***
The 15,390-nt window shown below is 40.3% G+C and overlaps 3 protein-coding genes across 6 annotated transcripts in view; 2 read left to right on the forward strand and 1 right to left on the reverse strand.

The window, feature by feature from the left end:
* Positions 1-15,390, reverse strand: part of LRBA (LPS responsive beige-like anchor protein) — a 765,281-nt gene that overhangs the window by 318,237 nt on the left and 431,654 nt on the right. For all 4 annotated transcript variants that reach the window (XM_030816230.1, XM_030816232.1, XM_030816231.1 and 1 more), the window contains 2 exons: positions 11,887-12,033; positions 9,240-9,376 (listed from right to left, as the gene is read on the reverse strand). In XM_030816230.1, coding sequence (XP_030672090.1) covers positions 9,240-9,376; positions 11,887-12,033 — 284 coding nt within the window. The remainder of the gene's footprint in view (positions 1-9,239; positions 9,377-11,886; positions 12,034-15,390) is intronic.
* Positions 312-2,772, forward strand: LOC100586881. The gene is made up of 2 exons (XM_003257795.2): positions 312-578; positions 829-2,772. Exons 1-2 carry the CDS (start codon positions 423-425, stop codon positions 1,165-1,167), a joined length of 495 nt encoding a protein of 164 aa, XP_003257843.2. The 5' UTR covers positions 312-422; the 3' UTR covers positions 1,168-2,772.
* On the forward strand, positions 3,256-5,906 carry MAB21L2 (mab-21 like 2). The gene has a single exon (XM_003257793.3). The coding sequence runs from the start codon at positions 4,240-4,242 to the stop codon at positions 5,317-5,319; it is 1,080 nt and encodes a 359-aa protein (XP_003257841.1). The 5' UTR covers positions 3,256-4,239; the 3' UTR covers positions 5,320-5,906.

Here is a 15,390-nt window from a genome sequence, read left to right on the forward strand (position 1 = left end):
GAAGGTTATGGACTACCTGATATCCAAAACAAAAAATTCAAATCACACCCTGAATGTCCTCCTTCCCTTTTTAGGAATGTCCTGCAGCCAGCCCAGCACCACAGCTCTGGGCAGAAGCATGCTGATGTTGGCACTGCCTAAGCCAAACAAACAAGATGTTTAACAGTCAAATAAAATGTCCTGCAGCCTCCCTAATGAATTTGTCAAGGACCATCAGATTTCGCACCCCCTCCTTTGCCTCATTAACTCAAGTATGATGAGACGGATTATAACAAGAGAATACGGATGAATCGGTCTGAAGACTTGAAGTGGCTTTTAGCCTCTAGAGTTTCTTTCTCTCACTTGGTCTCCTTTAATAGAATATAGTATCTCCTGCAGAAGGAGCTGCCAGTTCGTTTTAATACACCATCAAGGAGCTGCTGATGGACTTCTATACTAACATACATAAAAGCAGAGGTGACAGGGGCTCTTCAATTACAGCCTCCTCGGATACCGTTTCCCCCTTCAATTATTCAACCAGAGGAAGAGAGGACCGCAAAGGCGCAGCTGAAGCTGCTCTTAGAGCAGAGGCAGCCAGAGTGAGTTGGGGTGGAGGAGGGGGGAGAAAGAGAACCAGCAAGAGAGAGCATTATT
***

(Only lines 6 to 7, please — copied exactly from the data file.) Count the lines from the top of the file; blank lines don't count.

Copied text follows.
Here is a 15,390-nt window from a genome sequence, read left to right on the forward strand (position 1 = left end):
GAAGGTTATGGACTACCTGATATCCAAAACAAAAAATTCAAATCACACCCTGAATGTCCTCCTTCCCTTTTTAGGAATGTCCTGCAGCCAGCCCAGCACCACAGCTCTGGGCAGAAGCATGCTGATGTTGGCACTGCCTAAGCCAAACAAACAAGATGTTTAACAGTCAAATAAAATGTCCTGCAGCCTCCCTAATGAATTTGTCAAGGACCATCAGATTTCGCACCCCCTCCTTTGCCTCATTAACTCAAGTATGATGAGACGGATTATAACAAGAGAATACGGATGAATCGGTCTGAAGACTTGAAGTGGCTTTTAGCCTCTAGAGTTTCTTTCTCTCACTTGGTCTCCTTTAATAGAATATAGTATCTCCTGCAGAAGGAGCTGCCAGTTCGTTTTAATACACCATCAAGGAGCTGCTGATGGACTTCTATACTAACATACATAAAAGCAGAGGTGACAGGGGCTCTTCAATTACAGCCTCCTCGGATACCGTTTCCCCCTTCAATTATTCAACCAGAGGAAGAGAGGACCGCAAAGGCGCAGCTGAAGCTGCTCTTAGAGCAGAGGCAGCCAGAGTGAGTTGGGGTGGAGGAGGGGGGAGAAAGAGAACCAGCAAGAGAGAGCATTATT